From Publishing Perspectives:
The timing of London Book Fair’s new Sustainability Lounge program is significant.
Rachel Martin, the global director of sustainability at Amsterdam’s Elsevier, says that the arrival of the United Nations’ latest report from the Intergovernmental Panel on Climate Change has raised the alarm to its necessary pitch.
“We are not on track to limit warming to 1.5 Celsius (2.7 Fahrenheit) or even 2.0 Celsius (3.6 Fahrenheit),” the report tells us.
The message has become inescapable: The level of urgency has soared in these years since the 2018 advent of these UN reports. One conclusion is unmistakable in the panel’s new Synthesis Report: Climate Change 2023: Time is running out faster than we thought it was.
‘We Need the Poetry and Fiction and Children’s Books’
If there’s anyone in book publishing who’s becoming the international go-to personality for the climate crisis for the book business, it’s Martin at the publishing giant Elsevier—like London Book Fair, a RELX company.
Martin and her Elsevier colleague Michiel Kolman have worked with London Book Fair director Gareth Rapley and his associates to develop the Sustainability Lounge. And in an interview with Publishing Perspectives, it becomes evident that Martin has two assignments for the international publishing business.
- Obviously, publishing must adopt climate-crisis responses in carefully worked out plans to ensure the industry lowering emissions in its own operations, from acqusitions through distribution and sales.
- But maybe not as obviously, publishing also needs to produce the content necessary to capture, inspire, and guide the world’s attention to the racing rise of an existential threat.
“We need the poetry and fiction and the children’s books and the stories and the different perspectives around this,” Martin says, “in order to get people to understand there is a better future out there—because there has to be a better future out there.
“And so we do need publishers to be catalysts of action, we need them to be publishing on topics like what does 2030 look like? We need them to be talking about self-help, and how do you become a change-agent in your own organization?”
. . . .
The IPA also has led the way in three critical publishing responses to the crisis:
- The SDG [Sustainable Development Goals] Book Club
- The fast-growing SDG Publishers Compact, now with some 300 signatories
- With the Federation of European Publishers, the Publishing 2030 Accelerator, a project to develop systemic industry response to the pressures of climate change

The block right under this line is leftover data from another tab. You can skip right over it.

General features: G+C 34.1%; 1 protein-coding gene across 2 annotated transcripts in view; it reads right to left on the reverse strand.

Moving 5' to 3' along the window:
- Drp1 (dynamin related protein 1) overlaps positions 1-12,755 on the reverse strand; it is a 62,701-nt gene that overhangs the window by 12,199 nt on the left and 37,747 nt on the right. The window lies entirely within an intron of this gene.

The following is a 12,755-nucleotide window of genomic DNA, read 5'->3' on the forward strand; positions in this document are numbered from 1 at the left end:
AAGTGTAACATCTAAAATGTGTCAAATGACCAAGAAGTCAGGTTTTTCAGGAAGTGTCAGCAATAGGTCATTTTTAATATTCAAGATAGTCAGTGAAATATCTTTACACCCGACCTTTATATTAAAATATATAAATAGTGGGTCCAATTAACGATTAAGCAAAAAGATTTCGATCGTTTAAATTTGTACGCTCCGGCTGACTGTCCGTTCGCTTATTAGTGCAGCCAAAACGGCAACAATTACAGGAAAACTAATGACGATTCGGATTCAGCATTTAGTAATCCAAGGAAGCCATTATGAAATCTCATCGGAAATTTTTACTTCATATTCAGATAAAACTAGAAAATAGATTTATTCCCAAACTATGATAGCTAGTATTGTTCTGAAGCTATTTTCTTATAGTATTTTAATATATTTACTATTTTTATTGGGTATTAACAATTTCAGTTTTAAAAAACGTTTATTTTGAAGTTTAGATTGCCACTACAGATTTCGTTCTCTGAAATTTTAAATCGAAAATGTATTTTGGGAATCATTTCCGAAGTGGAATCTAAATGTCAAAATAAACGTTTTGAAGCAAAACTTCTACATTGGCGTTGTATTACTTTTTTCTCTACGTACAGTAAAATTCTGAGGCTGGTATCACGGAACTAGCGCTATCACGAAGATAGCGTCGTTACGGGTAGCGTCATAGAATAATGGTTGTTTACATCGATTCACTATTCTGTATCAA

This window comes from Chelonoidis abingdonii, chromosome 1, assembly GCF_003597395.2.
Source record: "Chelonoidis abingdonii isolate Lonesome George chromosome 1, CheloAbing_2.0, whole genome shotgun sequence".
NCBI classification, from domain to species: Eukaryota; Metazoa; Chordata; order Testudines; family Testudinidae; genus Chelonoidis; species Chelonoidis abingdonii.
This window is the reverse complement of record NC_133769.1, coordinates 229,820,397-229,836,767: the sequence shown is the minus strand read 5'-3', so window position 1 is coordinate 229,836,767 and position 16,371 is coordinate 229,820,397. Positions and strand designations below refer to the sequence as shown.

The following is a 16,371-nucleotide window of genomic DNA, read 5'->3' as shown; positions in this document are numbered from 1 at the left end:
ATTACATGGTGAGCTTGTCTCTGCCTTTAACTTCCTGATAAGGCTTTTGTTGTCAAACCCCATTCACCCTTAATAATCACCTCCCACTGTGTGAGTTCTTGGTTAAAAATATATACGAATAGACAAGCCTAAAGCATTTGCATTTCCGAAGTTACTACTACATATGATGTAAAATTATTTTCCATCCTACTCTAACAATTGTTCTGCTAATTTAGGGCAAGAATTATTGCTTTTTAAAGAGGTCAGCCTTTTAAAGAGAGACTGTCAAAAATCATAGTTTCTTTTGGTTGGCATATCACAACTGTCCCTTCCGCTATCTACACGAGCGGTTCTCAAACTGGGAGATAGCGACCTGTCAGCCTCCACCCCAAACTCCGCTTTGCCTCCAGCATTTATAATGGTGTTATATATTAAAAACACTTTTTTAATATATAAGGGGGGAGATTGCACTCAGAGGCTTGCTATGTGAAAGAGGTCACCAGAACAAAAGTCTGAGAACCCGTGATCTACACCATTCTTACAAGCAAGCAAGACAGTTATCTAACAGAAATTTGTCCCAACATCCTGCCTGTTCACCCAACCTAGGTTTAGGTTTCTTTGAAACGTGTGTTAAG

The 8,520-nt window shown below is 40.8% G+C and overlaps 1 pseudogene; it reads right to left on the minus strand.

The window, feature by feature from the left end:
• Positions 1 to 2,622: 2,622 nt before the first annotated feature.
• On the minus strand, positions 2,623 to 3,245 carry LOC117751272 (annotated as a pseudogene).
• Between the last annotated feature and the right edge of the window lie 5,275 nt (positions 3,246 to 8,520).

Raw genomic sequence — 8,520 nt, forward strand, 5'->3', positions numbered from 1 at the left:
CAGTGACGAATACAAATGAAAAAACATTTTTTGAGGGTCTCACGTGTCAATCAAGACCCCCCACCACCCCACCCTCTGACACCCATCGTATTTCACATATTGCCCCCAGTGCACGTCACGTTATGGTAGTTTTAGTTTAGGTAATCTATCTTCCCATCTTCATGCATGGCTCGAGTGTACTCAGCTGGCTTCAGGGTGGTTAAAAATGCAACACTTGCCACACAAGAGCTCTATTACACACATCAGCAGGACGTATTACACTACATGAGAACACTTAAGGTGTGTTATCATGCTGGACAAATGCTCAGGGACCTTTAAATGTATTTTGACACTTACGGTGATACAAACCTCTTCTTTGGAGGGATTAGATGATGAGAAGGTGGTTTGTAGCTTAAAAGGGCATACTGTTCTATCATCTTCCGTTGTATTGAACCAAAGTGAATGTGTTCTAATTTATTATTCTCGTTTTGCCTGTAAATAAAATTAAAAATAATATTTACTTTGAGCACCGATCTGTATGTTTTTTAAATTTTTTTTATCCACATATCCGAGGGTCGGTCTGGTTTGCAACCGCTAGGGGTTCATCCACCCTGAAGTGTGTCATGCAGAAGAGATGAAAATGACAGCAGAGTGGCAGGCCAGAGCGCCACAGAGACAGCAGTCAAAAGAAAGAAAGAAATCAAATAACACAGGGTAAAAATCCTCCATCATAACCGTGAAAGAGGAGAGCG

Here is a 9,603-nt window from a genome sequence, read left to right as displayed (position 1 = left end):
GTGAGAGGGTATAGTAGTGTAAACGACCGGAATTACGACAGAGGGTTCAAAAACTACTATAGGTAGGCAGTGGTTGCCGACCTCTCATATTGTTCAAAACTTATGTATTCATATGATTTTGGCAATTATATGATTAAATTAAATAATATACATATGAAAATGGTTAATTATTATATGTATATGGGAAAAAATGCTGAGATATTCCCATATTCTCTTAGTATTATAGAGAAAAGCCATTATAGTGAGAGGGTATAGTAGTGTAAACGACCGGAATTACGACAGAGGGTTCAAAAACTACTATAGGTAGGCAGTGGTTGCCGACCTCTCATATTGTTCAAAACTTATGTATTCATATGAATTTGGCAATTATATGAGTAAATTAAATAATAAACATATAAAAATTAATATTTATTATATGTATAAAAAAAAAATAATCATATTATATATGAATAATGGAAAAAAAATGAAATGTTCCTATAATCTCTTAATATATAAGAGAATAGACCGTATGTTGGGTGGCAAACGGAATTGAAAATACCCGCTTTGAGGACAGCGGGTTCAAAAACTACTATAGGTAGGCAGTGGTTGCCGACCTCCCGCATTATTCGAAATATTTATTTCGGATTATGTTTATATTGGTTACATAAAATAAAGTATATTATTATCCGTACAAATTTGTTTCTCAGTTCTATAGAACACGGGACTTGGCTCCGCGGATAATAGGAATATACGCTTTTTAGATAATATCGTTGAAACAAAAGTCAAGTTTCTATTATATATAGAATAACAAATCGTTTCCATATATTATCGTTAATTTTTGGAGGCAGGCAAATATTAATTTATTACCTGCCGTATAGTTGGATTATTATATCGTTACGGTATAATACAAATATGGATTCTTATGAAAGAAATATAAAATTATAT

. . . .
But the Sustainability Lounge at London Book Fair has the distinction of being a stage devoted all week to the question of the climate emergency, with bespoke programming throughout the run of the trade show.
. . . .
Martin—a vivacious conversationalist, full of humor and enthusiasm for her specialization—is crystal clear on what’s needed from publishing: both those best practices in sustainability but also “a vision of what we’re working toward, so people feel like they’re headed for a better life. They need to be inspired.”
This executive at one of the very biggest academic houses in the world says with a smile, “Academic publishers are very good at putting out the science, right? But we need to use every lever at our control. Every inspirational, motivational idea of cultural power to push us over a little hump when we’re not quite sure if we want to go down a path” required to ease the warming crisis.
For that, she’s turning to the trade: The role for carbon-footprint reduction is urgent–and so is the call for climate-relative literature.
. . . .
Martin tells Publishing Perspectives that she’s calculated the carbon footprint on the Elsevier stand. “And what are some of the lessons learned,” she asks rhetorically, “in terms of carbon emissions at book fairs? We’re thinking about something a bit like the ‘carbon label,’” she says, “something that RX and London Book Fair might give their exhibitors to calculate their own stands’ carbon footprints” in the future.
Rachel Martin stops herself in mid-conversation, thinks about it. Then she decides to go ahead: “Okay, what we found out—spoiler alert—is that it’s more about who is on your stand than it is about some of the materials on your stand.”
Link to the rest at Publishing Perspectives
PG will welcome the reactions of visitors to TPV, but for him, the scent of virtue-signalling is strong in the OP.
He wonders if a consistent push to reduce the number of physical books published by these enormous companies each year and a rapid transition to electronic-only publishing wouldn’t do more good than having a sustainability display at a physical conference that involves hundreds of book people flying from all over the world, more than a few on corporate jets.
PG suggests allowing a great many of the trees that are pulped for paper books each year to continue to live by absorbing lots and lots of carbon dioxide might be a more significant contribution to diminishing global warming. Think of the amount of pollution the trucks, ships and planes involved in moving physical books and their components around spew into the air each day?
PG is not an expert on global warming, climate science, etc. However, he has seen enough virtue-signaling over the years of his adulthood to recognize the difference between saying the right things and doing the right things.
But as always, PG could be wrong.